The popularity of many of Leonid Slutsky’s social media posts appears to have been given a boost

Slutsky came to the attention of the wider Russian public in 2018 for allegedly sexually harassing several female journalists. But despite the public furor, he was cleared by the State Duma’s ethics committee.

The Dossier Center, a nonprofit organization run by the self-exiled Russian businessman Mikhail Khodorkovsky, is an organization which, in its own words, “tracks the criminal activity of various people associated with the Kremlin.”

In an analysis published in early April, it said that the so-called Russian Peace Federation, a group headed by Slutsky, was asking US senators in Washington for grant money. At the same time, Slutsky’s social media accounts were ruthlessly criticizing the United States and the European Union.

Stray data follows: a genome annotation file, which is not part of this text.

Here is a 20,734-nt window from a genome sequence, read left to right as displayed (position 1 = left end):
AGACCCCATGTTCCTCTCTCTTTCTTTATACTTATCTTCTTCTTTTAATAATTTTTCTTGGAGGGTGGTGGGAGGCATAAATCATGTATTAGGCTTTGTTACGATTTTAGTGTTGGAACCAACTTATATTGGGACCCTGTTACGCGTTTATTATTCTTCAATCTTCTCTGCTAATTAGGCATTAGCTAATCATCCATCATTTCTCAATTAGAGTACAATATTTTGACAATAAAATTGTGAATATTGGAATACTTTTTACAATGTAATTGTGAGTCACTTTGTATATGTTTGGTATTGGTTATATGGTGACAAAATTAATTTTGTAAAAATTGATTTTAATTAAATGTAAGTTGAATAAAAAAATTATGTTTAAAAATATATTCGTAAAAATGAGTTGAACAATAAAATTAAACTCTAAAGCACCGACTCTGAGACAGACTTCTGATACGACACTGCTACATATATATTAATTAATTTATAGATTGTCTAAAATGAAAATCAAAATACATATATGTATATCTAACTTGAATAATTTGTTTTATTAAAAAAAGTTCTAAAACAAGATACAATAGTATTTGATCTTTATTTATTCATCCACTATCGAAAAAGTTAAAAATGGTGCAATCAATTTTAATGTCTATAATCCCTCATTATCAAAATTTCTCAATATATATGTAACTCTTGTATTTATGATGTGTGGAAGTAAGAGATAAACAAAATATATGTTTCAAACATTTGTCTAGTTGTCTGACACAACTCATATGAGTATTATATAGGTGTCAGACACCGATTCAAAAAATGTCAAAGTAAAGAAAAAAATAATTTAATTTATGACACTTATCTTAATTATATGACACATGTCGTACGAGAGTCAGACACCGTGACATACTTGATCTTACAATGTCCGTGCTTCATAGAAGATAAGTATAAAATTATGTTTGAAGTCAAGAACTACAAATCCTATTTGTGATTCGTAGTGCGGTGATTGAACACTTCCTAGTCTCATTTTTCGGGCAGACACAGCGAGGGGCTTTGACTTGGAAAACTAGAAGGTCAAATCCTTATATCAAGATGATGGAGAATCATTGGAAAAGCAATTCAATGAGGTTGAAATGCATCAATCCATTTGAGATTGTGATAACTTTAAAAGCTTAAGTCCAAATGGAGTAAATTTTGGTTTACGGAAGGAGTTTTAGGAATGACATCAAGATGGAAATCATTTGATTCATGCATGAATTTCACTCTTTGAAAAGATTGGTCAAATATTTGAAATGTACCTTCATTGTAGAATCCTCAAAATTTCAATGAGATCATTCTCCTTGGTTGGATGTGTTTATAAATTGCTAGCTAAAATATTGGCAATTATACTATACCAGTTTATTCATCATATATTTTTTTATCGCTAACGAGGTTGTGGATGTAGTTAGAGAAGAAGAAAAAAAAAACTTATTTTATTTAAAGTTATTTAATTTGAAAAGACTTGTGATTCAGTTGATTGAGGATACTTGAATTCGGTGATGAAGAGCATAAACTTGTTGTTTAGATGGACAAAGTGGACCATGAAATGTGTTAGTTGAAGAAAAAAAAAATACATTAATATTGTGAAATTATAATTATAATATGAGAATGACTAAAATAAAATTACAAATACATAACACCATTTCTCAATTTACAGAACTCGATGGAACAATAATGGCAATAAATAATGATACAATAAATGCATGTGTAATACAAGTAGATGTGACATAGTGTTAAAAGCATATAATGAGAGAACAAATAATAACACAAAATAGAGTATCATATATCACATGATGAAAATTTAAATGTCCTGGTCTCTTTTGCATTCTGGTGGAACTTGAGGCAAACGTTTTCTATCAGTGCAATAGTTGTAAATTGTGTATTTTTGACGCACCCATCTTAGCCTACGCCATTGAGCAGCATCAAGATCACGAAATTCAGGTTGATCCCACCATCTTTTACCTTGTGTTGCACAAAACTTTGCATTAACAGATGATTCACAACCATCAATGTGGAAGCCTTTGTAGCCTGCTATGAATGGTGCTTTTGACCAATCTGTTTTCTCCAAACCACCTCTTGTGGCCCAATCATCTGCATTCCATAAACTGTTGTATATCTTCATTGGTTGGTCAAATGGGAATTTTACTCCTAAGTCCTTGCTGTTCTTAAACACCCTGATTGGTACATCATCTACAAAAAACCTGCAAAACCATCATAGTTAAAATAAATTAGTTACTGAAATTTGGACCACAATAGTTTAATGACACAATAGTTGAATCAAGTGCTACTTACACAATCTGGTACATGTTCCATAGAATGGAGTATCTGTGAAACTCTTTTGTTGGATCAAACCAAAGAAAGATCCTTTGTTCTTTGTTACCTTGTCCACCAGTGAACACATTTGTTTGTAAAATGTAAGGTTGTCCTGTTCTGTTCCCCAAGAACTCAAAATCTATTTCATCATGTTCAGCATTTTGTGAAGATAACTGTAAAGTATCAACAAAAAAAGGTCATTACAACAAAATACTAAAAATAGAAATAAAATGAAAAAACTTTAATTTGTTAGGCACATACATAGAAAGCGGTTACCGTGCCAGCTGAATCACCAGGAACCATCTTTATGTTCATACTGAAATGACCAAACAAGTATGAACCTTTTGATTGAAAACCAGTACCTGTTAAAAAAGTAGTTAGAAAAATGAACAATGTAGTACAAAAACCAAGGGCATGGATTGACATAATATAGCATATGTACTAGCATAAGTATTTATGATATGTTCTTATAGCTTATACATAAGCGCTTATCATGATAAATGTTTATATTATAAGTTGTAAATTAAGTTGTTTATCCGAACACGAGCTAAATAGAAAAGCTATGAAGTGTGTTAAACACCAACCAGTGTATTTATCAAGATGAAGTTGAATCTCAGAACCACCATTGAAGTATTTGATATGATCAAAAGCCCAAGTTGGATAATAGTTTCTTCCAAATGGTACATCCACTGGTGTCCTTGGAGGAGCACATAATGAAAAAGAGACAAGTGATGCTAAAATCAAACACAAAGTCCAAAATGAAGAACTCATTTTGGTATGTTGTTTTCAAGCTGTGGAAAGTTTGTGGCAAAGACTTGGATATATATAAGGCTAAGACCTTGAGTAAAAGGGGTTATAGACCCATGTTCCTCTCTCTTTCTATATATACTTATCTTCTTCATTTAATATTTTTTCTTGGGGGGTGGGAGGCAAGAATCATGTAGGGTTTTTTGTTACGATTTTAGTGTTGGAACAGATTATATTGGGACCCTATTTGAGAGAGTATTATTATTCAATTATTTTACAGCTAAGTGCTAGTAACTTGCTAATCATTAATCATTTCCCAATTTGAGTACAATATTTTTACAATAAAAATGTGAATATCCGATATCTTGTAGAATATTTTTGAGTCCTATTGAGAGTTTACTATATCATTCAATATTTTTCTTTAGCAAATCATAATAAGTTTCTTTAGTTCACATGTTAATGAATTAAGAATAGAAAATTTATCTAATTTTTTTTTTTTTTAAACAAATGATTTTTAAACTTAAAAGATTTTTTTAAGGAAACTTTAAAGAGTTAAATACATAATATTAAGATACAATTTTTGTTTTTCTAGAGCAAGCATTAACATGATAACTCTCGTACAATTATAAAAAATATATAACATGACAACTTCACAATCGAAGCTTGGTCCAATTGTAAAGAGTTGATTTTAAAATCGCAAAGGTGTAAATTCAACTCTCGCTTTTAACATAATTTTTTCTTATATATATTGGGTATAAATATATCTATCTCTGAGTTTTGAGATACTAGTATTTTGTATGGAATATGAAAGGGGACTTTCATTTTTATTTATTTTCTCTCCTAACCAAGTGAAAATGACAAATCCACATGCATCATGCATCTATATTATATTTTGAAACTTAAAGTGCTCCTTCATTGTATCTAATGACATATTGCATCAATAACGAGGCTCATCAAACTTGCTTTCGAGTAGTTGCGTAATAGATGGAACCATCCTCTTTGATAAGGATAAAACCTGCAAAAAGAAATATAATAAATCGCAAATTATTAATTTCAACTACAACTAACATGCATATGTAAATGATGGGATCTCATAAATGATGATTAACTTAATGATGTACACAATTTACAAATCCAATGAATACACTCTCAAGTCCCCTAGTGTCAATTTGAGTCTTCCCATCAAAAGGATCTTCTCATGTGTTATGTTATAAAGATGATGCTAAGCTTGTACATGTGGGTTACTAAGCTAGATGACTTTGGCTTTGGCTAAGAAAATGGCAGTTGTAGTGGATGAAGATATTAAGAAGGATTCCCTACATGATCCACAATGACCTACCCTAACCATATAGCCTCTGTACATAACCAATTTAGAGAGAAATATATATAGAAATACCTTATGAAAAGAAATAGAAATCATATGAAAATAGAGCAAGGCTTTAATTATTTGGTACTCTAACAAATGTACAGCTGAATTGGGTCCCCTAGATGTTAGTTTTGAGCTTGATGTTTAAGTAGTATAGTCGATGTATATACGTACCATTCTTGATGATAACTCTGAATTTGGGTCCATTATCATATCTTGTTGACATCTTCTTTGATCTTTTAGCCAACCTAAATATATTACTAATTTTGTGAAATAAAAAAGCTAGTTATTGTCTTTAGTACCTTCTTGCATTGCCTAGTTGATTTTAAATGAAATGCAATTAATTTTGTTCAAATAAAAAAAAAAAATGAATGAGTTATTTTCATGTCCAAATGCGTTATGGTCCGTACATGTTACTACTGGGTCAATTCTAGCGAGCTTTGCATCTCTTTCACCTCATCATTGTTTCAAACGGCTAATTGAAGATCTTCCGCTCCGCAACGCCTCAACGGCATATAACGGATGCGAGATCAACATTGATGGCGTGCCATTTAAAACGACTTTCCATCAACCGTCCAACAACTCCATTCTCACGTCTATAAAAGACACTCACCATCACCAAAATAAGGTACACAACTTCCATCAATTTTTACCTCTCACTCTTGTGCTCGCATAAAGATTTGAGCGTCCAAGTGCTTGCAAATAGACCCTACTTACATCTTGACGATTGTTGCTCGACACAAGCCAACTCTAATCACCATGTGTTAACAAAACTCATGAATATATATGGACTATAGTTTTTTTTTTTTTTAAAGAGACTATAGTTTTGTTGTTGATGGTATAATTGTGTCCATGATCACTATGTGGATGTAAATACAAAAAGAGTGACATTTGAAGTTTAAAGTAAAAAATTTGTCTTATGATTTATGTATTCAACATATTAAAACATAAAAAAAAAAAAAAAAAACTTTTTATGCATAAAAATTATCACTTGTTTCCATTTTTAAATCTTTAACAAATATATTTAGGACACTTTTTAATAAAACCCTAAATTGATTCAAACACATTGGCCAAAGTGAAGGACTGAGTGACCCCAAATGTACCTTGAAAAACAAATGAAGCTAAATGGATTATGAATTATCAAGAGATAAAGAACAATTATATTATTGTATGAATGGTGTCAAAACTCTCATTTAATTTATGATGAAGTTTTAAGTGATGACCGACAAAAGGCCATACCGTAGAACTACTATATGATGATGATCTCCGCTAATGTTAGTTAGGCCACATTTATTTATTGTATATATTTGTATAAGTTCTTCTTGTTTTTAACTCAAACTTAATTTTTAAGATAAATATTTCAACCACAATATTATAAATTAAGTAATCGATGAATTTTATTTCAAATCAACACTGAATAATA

In a recent Twitter post, Slutsky said “it is not Russia that is pulling away from the EU but rather Brussels that is provoking confrontations.” To date, he has received at least 170 likes for this tweet. DW looked into the 78 public accounts that liked the tweet and found that all but one came for the same Russian promotion site. The profiles were also filled with retweets of other posts listed on the promotion site, and at least nine accounts have since been flagged and suspended by Twitter due to suspicious activity.

Politicians compete with influencers, startups for recognition

NATO’s Strategic Communications Centre of Excellence (NATO StratCom COE) has been looking into the issue of buying social media popularity since 2018. Rolf Fredheim, a researcher with the center, said that several accounts belonging to lesser-known local Russian politicians can be found on such promotional sites. He told DW that other prominent lawmakers in the State Duma are also on the list, but he was reluctant to single out any particular politician.